SSZTC14 october   2015 TPS22915 , TPS22946


  1.   1
  2.   2
    1.     3
    2.     How to Minimize Leakage Current from Subsystems and Other Components
    3.     How to Protect Systems from Inrush Current and Other Current Spikes
    4.     Additional Resources:

Samantha Watkins


In just five years, wearables have gone from being essentially non-existent to an integral part of daily life.   As the popularity of these devices continues to grow, their feature set also becomes more diverse.  What started out as a simple way to track your steps has turned into a wrist-worn data center listening to every heart beat and analyzing every e-mail.  These complex features mean additional design challenges for engineers.

When it comes to designing a wearable, you must consider many requirements including size, cost, and performance.  In this blog, I will focus on two issues that an integrated load switch can address:

  • Minimizing leakage current from subsystems and other components.
  • Protecting systems from inrush current and other current spikes.

How to Minimize Leakage Current from Subsystems and Other Components

One of the biggest challenges for wearables is their small form factor.  This not only makes layout difficult, but presents an even bigger issue as the size of the battery is constrained.  In an effort to extend battery life, designers must consider every source of leakage in the system.  The highest leakage often comes from subsystems such as the Bluetooth® circuitry or the heart rate monitoring signal chain, which are only on during certain modes of operation.  Even when disabled, circuitry such as DC/DCs and linear regulators (LDOs) can exhibit high leakage.  By inserting a small-form-factor load switch such as the TPS22915 between the subsystem and the power source, you can significantly reduce the leakage current (Figure 1).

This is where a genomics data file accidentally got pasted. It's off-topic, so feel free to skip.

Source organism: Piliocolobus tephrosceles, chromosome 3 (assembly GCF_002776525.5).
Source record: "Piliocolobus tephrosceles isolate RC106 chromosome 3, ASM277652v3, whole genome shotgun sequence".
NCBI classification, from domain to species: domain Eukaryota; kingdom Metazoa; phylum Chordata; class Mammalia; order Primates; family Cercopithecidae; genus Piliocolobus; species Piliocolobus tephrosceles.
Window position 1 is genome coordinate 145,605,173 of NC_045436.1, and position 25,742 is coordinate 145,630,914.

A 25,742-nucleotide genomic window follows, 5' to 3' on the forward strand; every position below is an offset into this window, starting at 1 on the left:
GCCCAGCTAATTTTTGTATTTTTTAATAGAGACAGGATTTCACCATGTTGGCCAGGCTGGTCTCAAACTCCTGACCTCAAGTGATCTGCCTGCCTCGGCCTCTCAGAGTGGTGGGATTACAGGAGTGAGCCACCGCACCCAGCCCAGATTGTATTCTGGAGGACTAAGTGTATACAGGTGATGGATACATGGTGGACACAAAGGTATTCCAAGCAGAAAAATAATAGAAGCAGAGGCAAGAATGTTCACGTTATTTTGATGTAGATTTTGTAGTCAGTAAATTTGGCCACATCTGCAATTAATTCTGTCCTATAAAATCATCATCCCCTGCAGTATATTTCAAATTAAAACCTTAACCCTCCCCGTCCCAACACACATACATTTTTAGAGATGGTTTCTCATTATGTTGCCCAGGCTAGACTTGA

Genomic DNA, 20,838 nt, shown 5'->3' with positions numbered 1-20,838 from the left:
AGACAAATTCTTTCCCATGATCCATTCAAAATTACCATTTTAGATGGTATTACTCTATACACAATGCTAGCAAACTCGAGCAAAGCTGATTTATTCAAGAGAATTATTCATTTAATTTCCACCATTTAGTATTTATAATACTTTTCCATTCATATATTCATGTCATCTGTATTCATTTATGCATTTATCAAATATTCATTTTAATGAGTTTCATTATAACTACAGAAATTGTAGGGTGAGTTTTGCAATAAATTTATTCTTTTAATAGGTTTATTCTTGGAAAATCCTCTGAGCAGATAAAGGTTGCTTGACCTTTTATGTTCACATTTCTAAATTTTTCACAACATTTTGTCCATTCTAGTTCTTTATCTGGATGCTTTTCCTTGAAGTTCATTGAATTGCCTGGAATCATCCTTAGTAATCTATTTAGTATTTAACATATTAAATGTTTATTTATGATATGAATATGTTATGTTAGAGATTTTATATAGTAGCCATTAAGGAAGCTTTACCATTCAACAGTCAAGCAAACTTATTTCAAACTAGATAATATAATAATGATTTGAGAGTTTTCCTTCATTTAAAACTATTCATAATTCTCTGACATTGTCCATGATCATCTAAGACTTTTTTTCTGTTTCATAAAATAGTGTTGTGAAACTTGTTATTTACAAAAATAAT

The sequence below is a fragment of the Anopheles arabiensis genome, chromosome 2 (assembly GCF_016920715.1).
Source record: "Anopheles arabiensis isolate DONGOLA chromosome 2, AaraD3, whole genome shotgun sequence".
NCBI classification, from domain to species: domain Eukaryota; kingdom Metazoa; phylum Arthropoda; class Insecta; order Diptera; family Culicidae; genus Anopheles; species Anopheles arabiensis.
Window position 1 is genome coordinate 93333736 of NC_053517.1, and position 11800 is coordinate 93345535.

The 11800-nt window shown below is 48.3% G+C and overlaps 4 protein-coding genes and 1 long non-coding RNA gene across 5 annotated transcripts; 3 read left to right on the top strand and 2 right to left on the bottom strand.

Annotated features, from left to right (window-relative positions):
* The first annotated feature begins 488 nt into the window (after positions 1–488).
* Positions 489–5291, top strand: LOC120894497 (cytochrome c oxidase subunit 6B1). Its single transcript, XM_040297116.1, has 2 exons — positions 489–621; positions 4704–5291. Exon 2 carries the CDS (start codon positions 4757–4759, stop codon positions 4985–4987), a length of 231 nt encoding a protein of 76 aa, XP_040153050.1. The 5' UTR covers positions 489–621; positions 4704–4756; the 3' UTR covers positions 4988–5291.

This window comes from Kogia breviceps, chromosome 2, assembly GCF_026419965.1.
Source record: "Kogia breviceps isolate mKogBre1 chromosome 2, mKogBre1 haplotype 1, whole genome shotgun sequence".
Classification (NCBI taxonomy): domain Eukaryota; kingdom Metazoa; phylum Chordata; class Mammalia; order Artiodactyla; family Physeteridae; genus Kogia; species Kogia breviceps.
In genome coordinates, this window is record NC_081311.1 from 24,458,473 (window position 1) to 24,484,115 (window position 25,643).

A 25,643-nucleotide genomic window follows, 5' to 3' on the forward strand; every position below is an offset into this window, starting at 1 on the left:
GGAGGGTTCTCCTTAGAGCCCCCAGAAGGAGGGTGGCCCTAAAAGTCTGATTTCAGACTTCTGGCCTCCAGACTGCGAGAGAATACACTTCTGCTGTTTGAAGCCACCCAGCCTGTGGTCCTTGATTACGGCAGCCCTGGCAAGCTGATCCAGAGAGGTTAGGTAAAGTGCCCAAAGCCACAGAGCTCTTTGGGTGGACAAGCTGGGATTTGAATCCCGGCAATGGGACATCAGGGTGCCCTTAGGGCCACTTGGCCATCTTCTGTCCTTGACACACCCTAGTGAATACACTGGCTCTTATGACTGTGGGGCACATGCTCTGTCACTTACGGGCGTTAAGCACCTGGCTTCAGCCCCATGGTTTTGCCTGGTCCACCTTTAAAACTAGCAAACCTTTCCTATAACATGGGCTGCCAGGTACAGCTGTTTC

GUID-CC7EE9F9-F19F-49B7-B9A2-22F3813D1441-low.png Figure 1 Comparison of Leakage Current with and without a Load Switch

Additionally, the TPS22915 incorporates quick output discharge (QOD), which ties the output to ground when the switch is turned off.  This guarantees that the downstream subsystem or additional circuitry is completely off resulting in the lowest possible leakage.

How to Protect Systems from Inrush Current and Other Current Spikes

With customers demanding new features and designers being forced to reduce cost and save board space, it is very easy to put a low priority on protection.  However, by using an integrated load switch in your design, you can add protection against inrush current and other current spike events.

Inrush current control is a common problem for wearables.  When turning on a subsystem, it is possible for the input rail to sag from a quickly charging load capacitance (Figure 2).  All TI load switches address this issue by controlling the rise time of the load switch output voltage and limiting the inrush current to ensure that the subsystem sees a controlled current on the input rail (Figure 3).

GUID-7D6F66B5-41CB-46F9-B3D4-54B948E41670-low.png Figure 2 Inrush Current from Turning on a Subsystem
GUID-387DE216-FFB9-4A9A-BA68-9565A9D0EEDB-low.png Figure 3 Slew Rate Control Provided by a Load Switch

Additionally, TI load switches such as the TPS22946 incorporate protection features such as current limiting.  Current limiting ensures that a constant current is delivered to the system despite any excessive current that would otherwise by pulled by a subsystem or some external circuitry.  This is especially critical for devices using USB as a source to recharge the battery.

Adding an integrated load switch to your design can extend your device’s battery life by reducing leakage current and can improve reliability by protecting against current spikes.  With a TI load switch, you get these benefits with minimum impact to board space or cost.  Start integrating a load switch to your design today and check out our additional resources below!